top of page

How to develop an electric hypercar during a pandemic

Covid-19 hit Pininfarina's operations hard, but the 217mph Battista is still on track for 2021 deliveries

The pandemic pushed back the rival Evija, partly because Lotus is engineering its electric hypercar from scratch and had to postpone its testing until after the industry shutdown.

Nevertheless, Svantesson conceded that “maintaining social distancing while having technicians on jobs where two people are usually needed hasn’t been easy”.

He kept his full team at work, resisting any furloughs. “That was about the mental health of the staff,” he said. “We thought it better to have everyone in the office than at home.”

When the time came for high-speed testing in October, Automobili Pininfarina had to move swiftly. It had booked Fiat’s Balocco track, which was convenient for both its Turin base and Munich engineering centre, but Covid forced that into a temporary closure.

The firm therefore switched to Nardò in southern Italy, about 950 miles from Munich. This posed new logistical difficulties that it addressed by acquiring a fleet of EVs to run a shuttle service for people and parts in place of scheduled flights. “A few times, we tag-teamed drivers for overnight drives between Nardò, Munich and Turin, given that hotels weren’t open,” said Wollmann.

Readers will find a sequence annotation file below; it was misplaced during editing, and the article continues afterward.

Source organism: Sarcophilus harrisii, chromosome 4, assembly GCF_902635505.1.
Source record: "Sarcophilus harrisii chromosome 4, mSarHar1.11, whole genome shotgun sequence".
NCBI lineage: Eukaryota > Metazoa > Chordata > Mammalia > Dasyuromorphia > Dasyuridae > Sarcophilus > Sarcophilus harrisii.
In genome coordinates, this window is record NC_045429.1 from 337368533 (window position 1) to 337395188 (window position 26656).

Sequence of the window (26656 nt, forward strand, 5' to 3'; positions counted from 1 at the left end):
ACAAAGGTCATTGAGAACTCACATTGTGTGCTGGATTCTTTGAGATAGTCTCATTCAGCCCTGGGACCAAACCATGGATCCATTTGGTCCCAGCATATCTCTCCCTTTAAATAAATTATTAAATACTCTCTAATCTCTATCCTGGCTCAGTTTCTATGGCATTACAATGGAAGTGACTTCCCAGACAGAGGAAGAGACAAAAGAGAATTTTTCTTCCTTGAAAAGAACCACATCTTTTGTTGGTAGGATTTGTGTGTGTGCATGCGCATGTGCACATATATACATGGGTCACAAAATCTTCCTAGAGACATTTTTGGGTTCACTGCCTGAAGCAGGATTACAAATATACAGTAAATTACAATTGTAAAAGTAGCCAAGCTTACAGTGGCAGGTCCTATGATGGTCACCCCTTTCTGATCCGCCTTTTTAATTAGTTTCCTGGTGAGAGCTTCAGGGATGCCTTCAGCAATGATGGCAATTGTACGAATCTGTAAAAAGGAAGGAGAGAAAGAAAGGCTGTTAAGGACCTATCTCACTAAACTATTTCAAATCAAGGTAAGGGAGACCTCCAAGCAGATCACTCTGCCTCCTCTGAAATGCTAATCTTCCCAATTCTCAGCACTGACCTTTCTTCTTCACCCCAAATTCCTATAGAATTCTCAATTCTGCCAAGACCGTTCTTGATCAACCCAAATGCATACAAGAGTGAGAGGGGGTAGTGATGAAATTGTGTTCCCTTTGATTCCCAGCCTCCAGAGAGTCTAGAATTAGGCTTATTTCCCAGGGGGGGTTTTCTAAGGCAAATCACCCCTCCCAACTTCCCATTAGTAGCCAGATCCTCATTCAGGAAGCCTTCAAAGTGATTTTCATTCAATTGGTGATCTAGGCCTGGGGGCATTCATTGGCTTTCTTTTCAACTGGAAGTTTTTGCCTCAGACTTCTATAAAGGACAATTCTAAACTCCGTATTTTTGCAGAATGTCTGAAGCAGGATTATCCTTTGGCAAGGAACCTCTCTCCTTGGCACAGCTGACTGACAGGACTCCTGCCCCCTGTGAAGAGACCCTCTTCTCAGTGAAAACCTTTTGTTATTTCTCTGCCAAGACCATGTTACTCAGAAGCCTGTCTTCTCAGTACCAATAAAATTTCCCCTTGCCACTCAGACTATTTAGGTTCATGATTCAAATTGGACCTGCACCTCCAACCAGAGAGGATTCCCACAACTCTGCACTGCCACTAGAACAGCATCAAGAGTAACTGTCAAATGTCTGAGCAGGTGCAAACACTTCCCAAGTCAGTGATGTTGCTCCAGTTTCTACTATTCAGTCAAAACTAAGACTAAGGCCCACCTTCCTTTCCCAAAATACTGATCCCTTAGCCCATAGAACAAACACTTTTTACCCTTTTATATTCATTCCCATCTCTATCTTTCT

Some staff needed at Nardò for a long period, like chief test driver Georgios Syropoulos, were put up in apartments rather than hotels – another detail to keep the programme on course in the Covid era.

Nardò enforced strict Covid-safe regulations, based on the trackside rules adopted by Formula 1, which intensified the day-to-day activity on the Battista testing programme. According to Syropoulos: “Working around all the PPE rules, social distancing and personnel bubbles made the test track work that bit harder.”

This testing combined usual activities such as setting up the springs, dampers, tyres and aerodynamics with the newer discipline of torque-vectoring tuning, via fine control of the Battista’s four motors. And at the same time, the programme was run to WLTP homologation standards for providing range and energy efficiency figures.

“We may not have exhaust emissions and a combustion engine to prove out, but this isn’t a simple engineering programme. We’ve been very busy,” said Wollmann.

One important omission is hot-weather testing. This hasn’t been possible, given the ongoing international travel restrictions, so has been rescheduled for this summer, a few months before the planned start of Battista production.

To hit that deadline will be quite the achievement for a company of relatively modest size and resources.


Rendell, J. (2021). How to develop an electric hypercar during a pandemic. [online] Available at: [Accessed 12 Jan. 2021].


Recent Posts

See All


bottom of page